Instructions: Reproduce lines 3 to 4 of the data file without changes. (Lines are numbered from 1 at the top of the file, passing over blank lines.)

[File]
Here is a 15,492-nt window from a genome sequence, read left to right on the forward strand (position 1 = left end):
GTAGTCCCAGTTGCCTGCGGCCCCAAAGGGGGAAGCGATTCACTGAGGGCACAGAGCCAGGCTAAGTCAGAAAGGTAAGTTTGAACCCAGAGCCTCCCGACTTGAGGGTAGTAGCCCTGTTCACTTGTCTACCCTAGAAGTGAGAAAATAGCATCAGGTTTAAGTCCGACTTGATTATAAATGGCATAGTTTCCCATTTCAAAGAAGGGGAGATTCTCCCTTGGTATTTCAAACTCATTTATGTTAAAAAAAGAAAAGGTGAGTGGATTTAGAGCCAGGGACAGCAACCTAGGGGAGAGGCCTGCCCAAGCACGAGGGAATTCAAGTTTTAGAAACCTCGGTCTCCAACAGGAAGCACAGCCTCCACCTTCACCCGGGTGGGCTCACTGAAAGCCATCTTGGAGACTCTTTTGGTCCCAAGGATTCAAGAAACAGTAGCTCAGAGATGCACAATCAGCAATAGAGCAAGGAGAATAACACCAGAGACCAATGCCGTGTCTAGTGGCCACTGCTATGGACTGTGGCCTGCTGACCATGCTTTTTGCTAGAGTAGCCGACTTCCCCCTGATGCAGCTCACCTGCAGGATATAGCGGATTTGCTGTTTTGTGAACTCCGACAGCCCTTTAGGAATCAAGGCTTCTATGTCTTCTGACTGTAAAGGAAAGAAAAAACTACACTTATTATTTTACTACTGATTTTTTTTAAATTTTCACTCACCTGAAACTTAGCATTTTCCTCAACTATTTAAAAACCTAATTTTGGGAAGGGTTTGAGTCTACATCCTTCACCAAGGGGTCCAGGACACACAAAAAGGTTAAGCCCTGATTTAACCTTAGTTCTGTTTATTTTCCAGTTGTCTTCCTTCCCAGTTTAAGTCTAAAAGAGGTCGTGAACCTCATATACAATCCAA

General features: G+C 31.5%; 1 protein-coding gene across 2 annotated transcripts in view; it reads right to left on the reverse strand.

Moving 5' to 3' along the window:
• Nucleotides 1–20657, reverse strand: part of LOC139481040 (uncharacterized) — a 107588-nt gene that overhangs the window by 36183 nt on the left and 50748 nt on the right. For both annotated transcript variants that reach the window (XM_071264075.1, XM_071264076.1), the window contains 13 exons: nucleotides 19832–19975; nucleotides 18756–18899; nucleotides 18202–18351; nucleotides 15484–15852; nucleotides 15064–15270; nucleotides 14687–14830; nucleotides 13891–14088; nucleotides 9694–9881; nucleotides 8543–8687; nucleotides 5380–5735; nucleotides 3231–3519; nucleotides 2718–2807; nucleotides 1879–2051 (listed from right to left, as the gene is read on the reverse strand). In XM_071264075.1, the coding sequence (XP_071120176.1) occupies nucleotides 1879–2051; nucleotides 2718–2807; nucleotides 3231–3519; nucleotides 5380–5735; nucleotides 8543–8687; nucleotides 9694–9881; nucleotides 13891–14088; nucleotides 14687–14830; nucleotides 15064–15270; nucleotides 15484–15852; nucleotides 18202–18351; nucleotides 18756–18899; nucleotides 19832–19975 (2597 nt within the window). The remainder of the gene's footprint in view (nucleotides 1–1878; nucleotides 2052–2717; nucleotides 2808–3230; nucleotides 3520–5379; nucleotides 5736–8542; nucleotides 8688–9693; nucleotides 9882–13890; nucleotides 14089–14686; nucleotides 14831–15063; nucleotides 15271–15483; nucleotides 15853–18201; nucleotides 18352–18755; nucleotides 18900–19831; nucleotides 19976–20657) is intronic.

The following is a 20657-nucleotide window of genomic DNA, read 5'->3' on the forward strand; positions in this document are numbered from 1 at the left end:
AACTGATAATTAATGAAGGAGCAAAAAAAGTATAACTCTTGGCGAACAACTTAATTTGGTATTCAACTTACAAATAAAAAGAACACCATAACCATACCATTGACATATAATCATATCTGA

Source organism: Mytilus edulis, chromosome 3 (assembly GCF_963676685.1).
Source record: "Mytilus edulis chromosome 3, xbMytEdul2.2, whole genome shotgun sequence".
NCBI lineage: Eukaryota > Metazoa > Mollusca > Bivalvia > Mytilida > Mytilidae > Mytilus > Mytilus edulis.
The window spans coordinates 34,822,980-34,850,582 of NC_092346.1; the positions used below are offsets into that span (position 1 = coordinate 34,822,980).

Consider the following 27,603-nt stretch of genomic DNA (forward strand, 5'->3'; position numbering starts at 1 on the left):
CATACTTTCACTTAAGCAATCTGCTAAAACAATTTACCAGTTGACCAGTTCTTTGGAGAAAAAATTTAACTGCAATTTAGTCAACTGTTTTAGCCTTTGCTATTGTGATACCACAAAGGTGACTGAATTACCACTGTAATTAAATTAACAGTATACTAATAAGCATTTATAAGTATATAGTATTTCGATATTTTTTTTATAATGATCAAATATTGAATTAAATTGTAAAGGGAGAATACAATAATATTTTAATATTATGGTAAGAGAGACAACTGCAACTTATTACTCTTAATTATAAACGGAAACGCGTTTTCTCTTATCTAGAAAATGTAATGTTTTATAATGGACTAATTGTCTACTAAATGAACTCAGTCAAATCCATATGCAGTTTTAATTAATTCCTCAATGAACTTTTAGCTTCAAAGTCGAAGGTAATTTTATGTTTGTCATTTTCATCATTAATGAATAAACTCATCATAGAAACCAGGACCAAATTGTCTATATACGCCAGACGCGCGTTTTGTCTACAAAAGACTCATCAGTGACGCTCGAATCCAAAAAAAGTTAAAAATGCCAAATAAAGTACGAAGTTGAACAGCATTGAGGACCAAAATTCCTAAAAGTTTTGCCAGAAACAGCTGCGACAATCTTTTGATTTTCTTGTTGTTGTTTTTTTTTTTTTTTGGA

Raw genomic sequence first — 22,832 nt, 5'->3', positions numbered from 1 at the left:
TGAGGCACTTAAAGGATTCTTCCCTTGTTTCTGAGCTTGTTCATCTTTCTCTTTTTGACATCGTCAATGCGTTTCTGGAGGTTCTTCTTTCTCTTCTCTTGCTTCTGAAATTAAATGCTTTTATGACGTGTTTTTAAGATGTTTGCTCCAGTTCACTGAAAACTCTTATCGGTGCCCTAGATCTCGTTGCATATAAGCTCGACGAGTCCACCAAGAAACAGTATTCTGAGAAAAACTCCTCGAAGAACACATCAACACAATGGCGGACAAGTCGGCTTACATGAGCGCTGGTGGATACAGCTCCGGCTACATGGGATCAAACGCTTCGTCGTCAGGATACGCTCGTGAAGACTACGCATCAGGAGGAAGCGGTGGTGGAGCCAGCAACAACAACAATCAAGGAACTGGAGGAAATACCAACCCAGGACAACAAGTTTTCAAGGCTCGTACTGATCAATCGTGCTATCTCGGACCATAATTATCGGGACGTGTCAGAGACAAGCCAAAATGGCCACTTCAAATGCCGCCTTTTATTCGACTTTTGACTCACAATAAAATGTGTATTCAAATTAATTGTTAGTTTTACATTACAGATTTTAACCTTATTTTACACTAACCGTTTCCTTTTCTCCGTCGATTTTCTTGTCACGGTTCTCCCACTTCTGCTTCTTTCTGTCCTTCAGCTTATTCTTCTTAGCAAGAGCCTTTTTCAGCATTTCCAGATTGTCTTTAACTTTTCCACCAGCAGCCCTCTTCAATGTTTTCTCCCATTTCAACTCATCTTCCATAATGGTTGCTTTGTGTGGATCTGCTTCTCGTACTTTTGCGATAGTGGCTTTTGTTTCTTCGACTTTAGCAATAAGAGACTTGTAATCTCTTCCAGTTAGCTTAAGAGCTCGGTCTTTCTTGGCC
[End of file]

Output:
General features: G+C 31.5%; 1 protein-coding gene across 2 annotated transcripts in view; it reads right to left on the reverse strand.

Moving 5' to 3' along the window: